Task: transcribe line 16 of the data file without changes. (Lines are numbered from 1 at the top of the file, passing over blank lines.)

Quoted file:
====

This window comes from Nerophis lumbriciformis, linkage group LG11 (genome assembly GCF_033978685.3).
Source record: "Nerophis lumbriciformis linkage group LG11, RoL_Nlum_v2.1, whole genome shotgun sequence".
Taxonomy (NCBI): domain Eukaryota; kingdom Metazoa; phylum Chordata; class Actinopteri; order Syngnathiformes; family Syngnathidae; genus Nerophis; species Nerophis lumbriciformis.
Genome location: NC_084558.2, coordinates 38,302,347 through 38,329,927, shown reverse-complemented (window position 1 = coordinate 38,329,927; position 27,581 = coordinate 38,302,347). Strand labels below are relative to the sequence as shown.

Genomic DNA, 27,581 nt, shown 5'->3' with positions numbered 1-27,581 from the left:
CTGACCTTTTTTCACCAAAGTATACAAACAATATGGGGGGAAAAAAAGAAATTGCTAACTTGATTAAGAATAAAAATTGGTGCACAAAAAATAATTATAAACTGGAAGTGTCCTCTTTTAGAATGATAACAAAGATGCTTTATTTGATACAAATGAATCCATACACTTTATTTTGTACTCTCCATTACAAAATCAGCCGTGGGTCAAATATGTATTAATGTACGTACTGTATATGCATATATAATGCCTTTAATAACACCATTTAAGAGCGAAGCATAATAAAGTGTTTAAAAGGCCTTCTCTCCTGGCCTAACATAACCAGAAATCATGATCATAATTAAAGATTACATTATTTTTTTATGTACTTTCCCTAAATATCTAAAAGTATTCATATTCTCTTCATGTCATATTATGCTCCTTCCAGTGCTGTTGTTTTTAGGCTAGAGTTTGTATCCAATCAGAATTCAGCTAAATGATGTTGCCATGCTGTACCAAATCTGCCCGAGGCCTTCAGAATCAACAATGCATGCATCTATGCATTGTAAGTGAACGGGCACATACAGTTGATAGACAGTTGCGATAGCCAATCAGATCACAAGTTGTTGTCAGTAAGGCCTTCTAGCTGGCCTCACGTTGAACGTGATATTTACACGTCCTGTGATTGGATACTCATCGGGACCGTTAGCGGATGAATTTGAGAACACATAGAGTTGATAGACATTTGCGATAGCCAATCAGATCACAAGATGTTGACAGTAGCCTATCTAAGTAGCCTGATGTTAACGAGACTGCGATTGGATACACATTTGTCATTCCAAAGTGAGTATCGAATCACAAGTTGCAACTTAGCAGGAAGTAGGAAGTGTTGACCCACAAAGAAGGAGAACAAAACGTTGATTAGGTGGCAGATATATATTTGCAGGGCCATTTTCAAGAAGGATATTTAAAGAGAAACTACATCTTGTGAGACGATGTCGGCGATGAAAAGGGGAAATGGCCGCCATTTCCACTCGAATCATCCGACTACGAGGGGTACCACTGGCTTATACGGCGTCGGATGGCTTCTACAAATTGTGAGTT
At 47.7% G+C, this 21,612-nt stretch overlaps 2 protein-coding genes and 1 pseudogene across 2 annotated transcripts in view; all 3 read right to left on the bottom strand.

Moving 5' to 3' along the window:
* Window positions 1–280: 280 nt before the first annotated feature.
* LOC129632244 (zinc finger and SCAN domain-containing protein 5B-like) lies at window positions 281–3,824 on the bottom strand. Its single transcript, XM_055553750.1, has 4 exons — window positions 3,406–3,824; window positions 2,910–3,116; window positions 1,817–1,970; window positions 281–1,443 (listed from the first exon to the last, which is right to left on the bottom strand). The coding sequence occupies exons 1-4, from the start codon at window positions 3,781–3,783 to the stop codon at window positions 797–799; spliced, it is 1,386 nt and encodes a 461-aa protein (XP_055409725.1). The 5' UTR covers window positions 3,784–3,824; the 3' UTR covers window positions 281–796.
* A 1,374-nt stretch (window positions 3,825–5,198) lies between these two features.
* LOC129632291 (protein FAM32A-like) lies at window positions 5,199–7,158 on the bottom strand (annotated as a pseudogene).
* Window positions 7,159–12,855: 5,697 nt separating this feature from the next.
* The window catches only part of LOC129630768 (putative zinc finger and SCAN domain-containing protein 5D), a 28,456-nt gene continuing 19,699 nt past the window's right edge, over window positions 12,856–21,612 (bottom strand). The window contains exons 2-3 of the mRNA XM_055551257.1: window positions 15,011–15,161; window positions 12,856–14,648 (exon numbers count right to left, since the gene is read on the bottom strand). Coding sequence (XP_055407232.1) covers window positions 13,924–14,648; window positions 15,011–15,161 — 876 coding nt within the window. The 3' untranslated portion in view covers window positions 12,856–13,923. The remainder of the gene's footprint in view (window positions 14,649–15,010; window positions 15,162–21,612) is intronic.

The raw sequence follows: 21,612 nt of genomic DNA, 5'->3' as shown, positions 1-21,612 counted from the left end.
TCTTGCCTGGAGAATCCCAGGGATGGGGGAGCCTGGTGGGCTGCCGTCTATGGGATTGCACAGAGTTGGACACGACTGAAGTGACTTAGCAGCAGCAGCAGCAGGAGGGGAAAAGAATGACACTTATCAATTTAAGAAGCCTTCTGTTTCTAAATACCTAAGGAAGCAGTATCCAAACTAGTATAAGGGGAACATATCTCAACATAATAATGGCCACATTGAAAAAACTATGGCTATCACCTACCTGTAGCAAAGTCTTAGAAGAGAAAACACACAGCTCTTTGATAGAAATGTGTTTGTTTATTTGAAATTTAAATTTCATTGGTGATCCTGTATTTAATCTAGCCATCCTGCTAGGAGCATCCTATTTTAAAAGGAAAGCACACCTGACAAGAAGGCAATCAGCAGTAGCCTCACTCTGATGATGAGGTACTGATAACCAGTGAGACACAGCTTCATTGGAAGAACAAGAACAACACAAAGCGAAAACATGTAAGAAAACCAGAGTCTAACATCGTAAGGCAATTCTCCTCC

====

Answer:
TCTTGCCTGGAGAATCCCAGGGATGGGGGAGCCTGGTGGGCTGCCGTCTATGGGATTGCACAGAGTTGGACACGACTGAAGTGACTTAGCAGCAGCAGCAGCAGGAGGGGAAAAGAATGACACTTATCAATTTAAGAAGCCTTCTGTTTCTAAATACCTAAGGAAGCAGTATCCAAACTAGTATAAGGGGAACATATCTCAACATAATAATGGCCACATTGAAAAAACTATGGCTATCACCTACCTGTAGCAAAGTCTTAGAAGAGAAAACACACAGCTCTTTGATAGAAATGTGTTTGTTTATTTGAAATTTAAATTTCATTGGTGATCCTGTATTTAATCTAGCCATCCTGCTAGGAGCATCCTATTTTAAAAGGAAAGCACACCTGACAAGAAGGCAATCAGCAGTAGCCTCACTCTGATGATGAGGTACTGATAACCAGTGAGACACAGCTTCATTGGAAGAACAAGAACAACACAAAGCGAAAACATGTAAGAAAACCAGAGTCTAACATCGTAAGGCAATTCTCCTCC